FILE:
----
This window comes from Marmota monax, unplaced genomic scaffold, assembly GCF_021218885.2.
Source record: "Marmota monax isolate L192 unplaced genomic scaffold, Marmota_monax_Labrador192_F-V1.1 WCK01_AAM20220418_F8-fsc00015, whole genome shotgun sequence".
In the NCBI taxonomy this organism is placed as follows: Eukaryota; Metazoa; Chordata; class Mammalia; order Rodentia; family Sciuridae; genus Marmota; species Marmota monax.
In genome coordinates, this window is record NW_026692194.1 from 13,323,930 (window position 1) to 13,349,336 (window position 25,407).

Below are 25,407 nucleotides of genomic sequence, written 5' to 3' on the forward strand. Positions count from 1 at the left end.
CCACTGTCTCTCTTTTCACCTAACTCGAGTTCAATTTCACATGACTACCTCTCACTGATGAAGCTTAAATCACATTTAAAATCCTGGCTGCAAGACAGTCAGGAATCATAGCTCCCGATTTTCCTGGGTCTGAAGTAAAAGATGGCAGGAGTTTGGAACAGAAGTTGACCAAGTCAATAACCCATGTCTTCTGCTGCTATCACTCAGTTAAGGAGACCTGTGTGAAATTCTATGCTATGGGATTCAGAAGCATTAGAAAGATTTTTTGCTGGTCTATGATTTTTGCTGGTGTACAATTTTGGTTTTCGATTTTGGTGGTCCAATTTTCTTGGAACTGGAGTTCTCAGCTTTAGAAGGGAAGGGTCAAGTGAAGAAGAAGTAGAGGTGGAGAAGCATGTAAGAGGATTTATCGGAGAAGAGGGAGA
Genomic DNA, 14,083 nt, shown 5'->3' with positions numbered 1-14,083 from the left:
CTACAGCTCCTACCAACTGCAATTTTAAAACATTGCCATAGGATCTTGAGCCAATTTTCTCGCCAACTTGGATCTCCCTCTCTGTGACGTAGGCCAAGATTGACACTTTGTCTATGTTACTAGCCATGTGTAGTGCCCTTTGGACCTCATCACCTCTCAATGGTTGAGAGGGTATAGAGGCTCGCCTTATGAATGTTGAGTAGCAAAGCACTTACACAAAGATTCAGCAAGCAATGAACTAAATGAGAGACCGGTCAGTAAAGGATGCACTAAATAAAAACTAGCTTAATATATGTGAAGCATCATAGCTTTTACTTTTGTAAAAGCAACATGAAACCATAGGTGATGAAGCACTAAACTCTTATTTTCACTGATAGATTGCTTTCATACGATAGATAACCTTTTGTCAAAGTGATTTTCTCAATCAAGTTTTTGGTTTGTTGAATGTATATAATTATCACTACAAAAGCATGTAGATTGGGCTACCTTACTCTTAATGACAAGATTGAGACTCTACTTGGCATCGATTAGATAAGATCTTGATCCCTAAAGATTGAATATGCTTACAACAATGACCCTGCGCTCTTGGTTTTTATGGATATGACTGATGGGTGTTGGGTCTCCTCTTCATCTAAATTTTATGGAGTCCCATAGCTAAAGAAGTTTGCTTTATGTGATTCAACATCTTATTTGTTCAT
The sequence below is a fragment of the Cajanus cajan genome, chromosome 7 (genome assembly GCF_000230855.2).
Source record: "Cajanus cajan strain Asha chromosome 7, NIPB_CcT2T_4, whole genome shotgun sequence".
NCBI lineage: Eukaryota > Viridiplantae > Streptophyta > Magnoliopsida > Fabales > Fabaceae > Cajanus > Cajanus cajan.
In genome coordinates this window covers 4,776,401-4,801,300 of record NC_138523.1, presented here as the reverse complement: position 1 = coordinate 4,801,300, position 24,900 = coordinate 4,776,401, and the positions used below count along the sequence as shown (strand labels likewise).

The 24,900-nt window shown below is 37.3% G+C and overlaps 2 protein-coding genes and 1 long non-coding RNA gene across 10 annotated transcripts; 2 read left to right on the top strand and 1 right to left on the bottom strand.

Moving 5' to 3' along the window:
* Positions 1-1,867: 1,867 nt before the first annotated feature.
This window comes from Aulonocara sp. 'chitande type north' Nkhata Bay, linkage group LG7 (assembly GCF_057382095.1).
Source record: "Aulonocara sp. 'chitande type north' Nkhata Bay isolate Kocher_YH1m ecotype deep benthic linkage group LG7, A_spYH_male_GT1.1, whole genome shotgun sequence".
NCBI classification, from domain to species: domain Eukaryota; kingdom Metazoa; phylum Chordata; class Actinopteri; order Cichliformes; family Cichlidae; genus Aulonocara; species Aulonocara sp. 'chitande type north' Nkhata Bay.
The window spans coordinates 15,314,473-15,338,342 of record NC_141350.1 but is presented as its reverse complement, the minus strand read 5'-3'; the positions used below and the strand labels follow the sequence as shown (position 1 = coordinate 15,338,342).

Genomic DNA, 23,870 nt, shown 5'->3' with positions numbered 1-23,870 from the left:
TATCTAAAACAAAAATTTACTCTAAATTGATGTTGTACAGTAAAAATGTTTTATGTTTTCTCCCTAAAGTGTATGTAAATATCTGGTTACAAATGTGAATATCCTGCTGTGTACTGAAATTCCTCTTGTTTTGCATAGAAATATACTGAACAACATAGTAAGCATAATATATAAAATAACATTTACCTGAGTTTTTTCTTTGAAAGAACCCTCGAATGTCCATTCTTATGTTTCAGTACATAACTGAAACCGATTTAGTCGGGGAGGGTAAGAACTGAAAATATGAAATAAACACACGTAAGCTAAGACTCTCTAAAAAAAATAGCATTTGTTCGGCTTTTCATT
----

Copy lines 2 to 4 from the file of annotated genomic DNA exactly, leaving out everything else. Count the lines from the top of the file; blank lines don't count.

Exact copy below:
Source record: "Marmota monax isolate L192 unplaced genomic scaffold, Marmota_monax_Labrador192_F-V1.1 WCK01_AAM20220418_F8-fsc00015, whole genome shotgun sequence".
In the NCBI taxonomy this organism is placed as follows: Eukaryota; Metazoa; Chordata; class Mammalia; order Rodentia; family Sciuridae; genus Marmota; species Marmota monax.
In genome coordinates, this window is record NW_026692194.1 from 13,323,930 (window position 1) to 13,349,336 (window position 25,407).